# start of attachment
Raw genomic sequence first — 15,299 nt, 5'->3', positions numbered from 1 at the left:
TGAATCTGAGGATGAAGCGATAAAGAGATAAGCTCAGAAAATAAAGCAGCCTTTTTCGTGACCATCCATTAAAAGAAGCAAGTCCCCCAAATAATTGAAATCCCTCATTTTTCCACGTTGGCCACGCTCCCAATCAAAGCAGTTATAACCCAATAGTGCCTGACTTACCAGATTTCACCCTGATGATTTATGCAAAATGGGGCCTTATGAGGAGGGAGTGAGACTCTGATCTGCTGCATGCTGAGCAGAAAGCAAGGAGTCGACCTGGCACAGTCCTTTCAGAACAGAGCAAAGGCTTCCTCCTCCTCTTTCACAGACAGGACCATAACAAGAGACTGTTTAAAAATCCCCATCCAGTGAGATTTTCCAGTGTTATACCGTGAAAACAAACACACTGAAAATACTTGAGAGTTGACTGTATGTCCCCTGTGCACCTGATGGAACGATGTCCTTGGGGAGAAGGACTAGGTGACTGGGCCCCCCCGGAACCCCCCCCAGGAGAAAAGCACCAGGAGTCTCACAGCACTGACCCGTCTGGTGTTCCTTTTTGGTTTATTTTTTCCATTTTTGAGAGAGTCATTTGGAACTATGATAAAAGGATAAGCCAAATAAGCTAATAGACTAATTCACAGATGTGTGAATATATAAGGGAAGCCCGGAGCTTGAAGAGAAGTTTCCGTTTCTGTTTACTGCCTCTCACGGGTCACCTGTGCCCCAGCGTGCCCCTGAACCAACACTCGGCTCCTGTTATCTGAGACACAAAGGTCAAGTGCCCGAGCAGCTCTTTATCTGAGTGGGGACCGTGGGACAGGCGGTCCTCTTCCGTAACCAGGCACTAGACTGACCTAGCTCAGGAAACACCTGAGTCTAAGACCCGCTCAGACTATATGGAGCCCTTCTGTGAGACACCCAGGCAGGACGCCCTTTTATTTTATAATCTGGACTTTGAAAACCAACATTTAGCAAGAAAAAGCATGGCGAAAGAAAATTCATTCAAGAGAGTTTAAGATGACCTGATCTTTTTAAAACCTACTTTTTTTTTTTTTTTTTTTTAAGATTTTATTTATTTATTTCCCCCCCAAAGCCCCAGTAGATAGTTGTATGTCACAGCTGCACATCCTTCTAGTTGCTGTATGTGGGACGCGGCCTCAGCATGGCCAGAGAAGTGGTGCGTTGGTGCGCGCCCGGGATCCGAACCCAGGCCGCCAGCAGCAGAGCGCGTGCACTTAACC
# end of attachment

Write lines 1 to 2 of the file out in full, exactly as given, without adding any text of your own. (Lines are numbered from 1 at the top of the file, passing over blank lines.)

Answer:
Raw genomic sequence first — 15,299 nt, 5'->3', positions numbered from 1 at the left:
TGAATCTGAGGATGAAGCGATAAAGAGATAAGCTCAGAAAATAAAGCAGCCTTTTTCGTGACCATCCATTAAAAGAAGCAAGTCCCCCAAATAATTGAAATCCCTCATTTTTCCACGTTGGCCACGCTCCCAATCAAAGCAGTTATAACCCAATAGTGCCTGACTTACCAGATTTCACCCTGATGATTTATGCAAAATGGGGCCTTATGAGGAGGGAGTGAGACTCTGATCTGCTGCATGCTGAGCAGAAAGCAAGGAGTCGACCTGGCACAGTCCTTTCAGAACAGAGCAAAGGCTTCCTCCTCCTCTTTCACAGACAGGACCATAACAAGAGACTGTTTAAAAATCCCCATCCAGTGAGATTTTCCAGTGTTATACCGTGAAAACAAACACACTGAAAATACTTGAGAGTTGACTGTATGTCCCCTGTGCACCTGATGGAACGATGTCCTTGGGGAGAAGGACTAGGTGACTGGGCCCCCCCGGAACCCCCCCCAGGAGAAAAGCACCAGGAGTCTCACAGCACTGACCCGTCTGGTGTTCCTTTTTGGTTTATTTTTTCCATTTTTGAGAGAGTCATTTGGAACTATGATAAAAGGATAAGCCAAATAAGCTAATAGACTAATTCACAGATGTGTGAATATATAAGGGAAGCCCGGAGCTTGAAGAGAAGTTTCCGTTTCTGTTTACTGCCTCTCACGGGTCACCTGTGCCCCAGCGTGCCCCTGAACCAACACTCGGCTCCTGTTATCTGAGACACAAAGGTCAAGTGCCCGAGCAGCTCTTTATCTGAGTGGGGACCGTGGGACAGGCGGTCCTCTTCCGTAACCAGGCACTAGACTGACCTAGCTCAGGAAACACCTGAGTCTAAGACCCGCTCAGACTATATGGAGCCCTTCTGTGAGACACCCAGGCAGGACGCCCTTTTATTTTATAATCTGGACTTTGAAAACCAACATTTAGCAAGAAAAAGCATGGCGAAAGAAAATTCATTCAAGAGAGTTTAAGATGACCTGATCTTTTTAAAACCTACTTTTTTTTTTTTTTTTTTTTAAGATTTTATTTATTTATTTCCCCCCCAAAGCCCCAGTAGATAGTTGTATGTCACAGCTGCACATCCTTCTAGTTGCTGTATGTGGGACGCGGCCTCAGCATGGCCAGAGAAGTGGTGCGTTGGTGCGCGCCCGGGATCCGAACCCAGGCCGCCAGCAGCAGAGCGCGTGCACTTAACC